BY CHRISTY WILHELMI
PHOTOGRAPHY BY BECKY REAMS
“It fell like an open box of Rice Krispies” when he wacked the branch, he says, adding that the ball of bees immediately started fanning the queen’s pheromones around to attract the rest of the swarm to the box. Now more than 40 years later, Harry has found a home for his 30 varieties of honey at the Mar Vista Farmers’ Market every Sunday.
Harry sells a range of honeys, from deep-flavored, rich avocado, which is great for cooking, to bright—almost clear—varieties like sage and raspberry. His blended honeys—red berry, fig orange and alfalfa sage—offer a refreshing change from store-bought varieties. Along with a selection of infused honeys for brushing on chicken and steak or using in salads, Harry provides honeycomb as a decadent treat.
But for everyday honey harvesting, he prefers not to cut out the comb of his beehives because, “When you do,” he laughs, “the little buggers have to start all over again.” Instead he uses an electric knife to scrape off the caps—a wax coating the bees use to seal the comb—and spins the comb in a centrifuge to remove the honey, leaving the comb intact.
When asked how Colony Collapse Disorder is affecting his business, Harry reveals that he has lost about a third of his hives. About seven years ago he began to notice die-offs and sent samples to his friends at Cornell. Amid all the theories, he personally concludes that the problem is related to pesticides. As a result, he strives to find homes for his hives with farmers who don’t spray.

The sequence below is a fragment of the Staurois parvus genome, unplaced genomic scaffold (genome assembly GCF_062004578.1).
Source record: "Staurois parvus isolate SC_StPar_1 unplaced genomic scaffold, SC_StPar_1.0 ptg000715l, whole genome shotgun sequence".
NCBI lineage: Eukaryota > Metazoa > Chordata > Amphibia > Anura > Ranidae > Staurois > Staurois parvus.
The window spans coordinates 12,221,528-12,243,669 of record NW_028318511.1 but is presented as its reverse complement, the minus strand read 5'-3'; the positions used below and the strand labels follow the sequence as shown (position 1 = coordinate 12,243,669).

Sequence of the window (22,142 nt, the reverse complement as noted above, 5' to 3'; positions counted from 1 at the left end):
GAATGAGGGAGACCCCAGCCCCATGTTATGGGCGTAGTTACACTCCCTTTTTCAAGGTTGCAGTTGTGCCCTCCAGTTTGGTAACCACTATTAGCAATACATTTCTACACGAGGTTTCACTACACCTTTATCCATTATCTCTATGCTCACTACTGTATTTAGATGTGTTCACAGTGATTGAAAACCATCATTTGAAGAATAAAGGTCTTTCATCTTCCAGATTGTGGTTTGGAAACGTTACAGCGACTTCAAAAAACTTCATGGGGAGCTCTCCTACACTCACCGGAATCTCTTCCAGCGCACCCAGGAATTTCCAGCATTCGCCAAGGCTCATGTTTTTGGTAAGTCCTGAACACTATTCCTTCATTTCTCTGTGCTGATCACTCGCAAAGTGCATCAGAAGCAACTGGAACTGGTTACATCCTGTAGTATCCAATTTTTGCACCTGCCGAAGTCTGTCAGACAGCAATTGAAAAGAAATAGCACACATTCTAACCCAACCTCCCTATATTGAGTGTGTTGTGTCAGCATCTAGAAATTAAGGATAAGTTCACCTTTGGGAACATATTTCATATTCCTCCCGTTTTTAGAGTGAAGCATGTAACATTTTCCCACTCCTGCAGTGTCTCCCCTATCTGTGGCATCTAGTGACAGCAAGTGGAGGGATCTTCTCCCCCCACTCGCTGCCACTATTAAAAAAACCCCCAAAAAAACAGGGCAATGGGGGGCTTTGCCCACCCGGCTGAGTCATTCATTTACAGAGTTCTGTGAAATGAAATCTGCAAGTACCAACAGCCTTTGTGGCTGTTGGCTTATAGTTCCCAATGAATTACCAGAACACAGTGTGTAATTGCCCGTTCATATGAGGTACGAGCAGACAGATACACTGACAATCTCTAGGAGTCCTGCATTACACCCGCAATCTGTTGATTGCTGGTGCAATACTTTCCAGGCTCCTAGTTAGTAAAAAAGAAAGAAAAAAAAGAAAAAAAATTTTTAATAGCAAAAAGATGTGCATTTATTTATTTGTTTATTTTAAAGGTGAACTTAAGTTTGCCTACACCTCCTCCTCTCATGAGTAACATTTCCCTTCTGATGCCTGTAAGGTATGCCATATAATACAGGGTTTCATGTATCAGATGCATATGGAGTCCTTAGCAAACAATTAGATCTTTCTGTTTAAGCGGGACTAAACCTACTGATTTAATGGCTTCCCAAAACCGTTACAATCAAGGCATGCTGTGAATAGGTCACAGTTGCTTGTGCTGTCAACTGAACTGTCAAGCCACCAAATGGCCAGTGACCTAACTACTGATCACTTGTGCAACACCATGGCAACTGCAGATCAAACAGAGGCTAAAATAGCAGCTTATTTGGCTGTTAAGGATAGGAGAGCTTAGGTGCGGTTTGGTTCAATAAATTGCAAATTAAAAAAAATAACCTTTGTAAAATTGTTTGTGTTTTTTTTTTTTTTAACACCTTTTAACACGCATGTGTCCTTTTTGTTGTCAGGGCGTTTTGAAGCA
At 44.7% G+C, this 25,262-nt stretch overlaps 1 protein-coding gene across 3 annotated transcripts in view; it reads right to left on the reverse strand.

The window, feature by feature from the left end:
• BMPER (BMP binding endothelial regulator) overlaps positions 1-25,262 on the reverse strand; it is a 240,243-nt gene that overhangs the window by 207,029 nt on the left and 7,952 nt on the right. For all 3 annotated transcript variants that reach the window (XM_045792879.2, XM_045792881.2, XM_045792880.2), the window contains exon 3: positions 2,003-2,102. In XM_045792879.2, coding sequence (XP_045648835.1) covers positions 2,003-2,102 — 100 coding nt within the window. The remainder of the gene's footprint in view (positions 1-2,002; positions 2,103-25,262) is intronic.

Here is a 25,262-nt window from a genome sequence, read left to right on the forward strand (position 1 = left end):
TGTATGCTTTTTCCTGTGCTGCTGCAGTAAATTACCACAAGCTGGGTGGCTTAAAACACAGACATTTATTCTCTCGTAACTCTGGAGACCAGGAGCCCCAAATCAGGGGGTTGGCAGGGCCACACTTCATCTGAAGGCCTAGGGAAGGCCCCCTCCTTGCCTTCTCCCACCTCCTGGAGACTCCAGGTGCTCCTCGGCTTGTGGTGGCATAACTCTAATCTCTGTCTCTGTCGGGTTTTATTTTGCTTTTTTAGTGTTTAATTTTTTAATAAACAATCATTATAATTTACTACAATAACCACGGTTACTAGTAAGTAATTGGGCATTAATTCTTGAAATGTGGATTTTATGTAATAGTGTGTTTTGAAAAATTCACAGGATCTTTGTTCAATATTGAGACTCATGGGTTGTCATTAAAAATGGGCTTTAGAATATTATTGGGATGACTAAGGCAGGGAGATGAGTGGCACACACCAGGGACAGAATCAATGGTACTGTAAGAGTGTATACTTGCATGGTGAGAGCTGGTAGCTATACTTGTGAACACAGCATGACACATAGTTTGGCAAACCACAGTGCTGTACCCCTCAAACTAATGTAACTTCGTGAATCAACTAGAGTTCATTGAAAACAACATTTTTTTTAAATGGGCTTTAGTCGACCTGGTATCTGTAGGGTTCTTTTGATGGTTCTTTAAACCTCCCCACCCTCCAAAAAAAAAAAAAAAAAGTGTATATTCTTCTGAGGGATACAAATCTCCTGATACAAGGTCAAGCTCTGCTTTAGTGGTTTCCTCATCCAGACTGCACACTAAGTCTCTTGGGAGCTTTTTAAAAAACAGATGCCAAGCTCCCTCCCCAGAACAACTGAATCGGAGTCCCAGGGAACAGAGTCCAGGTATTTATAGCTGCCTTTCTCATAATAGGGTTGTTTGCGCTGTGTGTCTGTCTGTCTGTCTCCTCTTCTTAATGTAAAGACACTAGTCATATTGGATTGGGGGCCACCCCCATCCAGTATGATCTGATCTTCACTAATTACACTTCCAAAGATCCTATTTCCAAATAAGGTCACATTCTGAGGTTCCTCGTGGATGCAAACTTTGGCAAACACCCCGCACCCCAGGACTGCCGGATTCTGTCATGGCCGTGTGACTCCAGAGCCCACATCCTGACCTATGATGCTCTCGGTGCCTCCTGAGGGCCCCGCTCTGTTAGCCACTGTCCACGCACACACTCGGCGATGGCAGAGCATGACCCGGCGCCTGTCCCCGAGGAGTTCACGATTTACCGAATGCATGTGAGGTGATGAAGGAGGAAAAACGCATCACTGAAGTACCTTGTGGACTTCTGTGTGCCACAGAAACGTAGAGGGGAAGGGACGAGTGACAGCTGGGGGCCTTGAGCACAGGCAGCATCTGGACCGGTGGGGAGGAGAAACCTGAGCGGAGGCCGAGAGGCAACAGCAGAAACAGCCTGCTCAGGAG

In the end, Harry likes to keep his product true to form. He doesn’t pasteurize or filter his honey, and he doesn’t buy queens—which are artificially inseminated— when starting new hives. “Oh no,” he says, “that’s messing with nature.” It is exactly this kind of care that keeps his collection of customers coming back for more.
Although you may spot Harry on the road in one of his three ’69 VW buses—look for a license plate that says HNYBEZ—he and his honey can be found every Sunday morning at the Mar Vista Farmers’ Market, or contact Harry at 818.620.4918.